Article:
Sunderban tigers could not be a subspecies because for any animal population to be called a subspecies, it has to be genetically isolated from the rest of the population for at least 20,000-50,000 years, for example, the Sumatran and the Siberian tiger — two distinct subspecies of the tiger. Also, for an animal population to be declared a separate species, it has to remain isolated for a period of one million years or more.

But if the separation did take place, where did the common ancestors live? Now, through DNA analysis, scientist S P Goyal and researchers Sujeet Kumar Singh and Sudhanshu Mishra from WII have given the answer — Sunderban tigers share common ancestors with Central Indian tigers. The separation occurred between 300 and 1,000 years ago due to historical events, human pressure and land-use patterns.

“Our study has found that the gene pattern of the Sunderban tigers is identical to the big cat population of the Central India landscape, including states like Madhya Pradesh, Maharashtra, Chhattisgarh and parts of Andhra Pradesh,” said Goyal.

For the WII report titled ‘Tigers of Sunderbans Tiger Reserve: Is This Population a Separate Evolutionary Significant Unit’, the scientists used a method called DNA haplotyping and fragment analysis to study the genetic pattern of the tigers. Haplotypes are a set of closely linked genetic markers present on one chromosome which tend to be inherited together.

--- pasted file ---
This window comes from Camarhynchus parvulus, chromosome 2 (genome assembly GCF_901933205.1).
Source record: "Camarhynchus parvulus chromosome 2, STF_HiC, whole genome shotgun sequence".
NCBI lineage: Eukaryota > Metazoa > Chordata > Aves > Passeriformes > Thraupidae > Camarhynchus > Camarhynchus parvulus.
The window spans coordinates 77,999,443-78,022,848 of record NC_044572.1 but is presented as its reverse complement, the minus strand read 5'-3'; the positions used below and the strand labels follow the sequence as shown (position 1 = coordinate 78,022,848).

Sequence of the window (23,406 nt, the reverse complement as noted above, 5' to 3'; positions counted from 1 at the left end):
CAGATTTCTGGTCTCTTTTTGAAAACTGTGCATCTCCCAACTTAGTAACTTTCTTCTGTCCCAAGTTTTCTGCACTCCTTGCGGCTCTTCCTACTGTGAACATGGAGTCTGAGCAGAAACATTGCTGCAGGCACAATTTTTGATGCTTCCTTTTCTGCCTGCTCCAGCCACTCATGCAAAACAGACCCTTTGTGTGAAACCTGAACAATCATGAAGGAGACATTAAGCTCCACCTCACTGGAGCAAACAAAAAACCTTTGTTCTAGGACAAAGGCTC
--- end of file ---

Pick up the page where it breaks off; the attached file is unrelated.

When the DNA Haplotypes of the Sunderban tigers were compared with that of tigers of Madhya Pradesh and Maharashtra, the pattern was found to be identical. This included tigers of MP parks, including Bandhavgarh, Kanha, Pench, and reserves like Tadoba and Nagzira in Maharashtra. Interestingly, they also found no genetic similarities between Sunderban tigers and tigers of Northern India like those roaming in Corbett reserve.

Human interference

The scientific findings open new avenues of research for biologists to further investigate the evolution and population separation of tigers. But what it also portrays is how human influence has drastically changed the habitat, homes and lives of even ferocious creatures like the tigers.

In historian Rajat Roy’s words, in 1756, when Siraj-Ud-Daulah recaptured the city of Kolkata from the British, today’s Salt Lake area used to be the main city and the Lower South Circular Road that’s now known as Chowringhee used to be the city’s southern border. “Beyond that were the forests of Sunderbans and there are beliefs that tigers were often sighted in those forests which now house busy localities like Tollygunge and Behala,” said Roy.

In the 2 million years that tigers have existed in this world, 300 to 1,000 years is a miniscule time frame. But in this short span, from a vast single homeland panning present day Maharashtra, Madhya Pradesh, Chhatisgarh, Jharkhand, Bihar and West Bengal, the tiger is now left with pockets of land in different states. And it is all man’s doing. Even as it is established that Eastern and Central Indian tigers have the same lineage, it is further proof of the way human hands have divided wildlife families and homes for their own selfish needs.

Comments (+)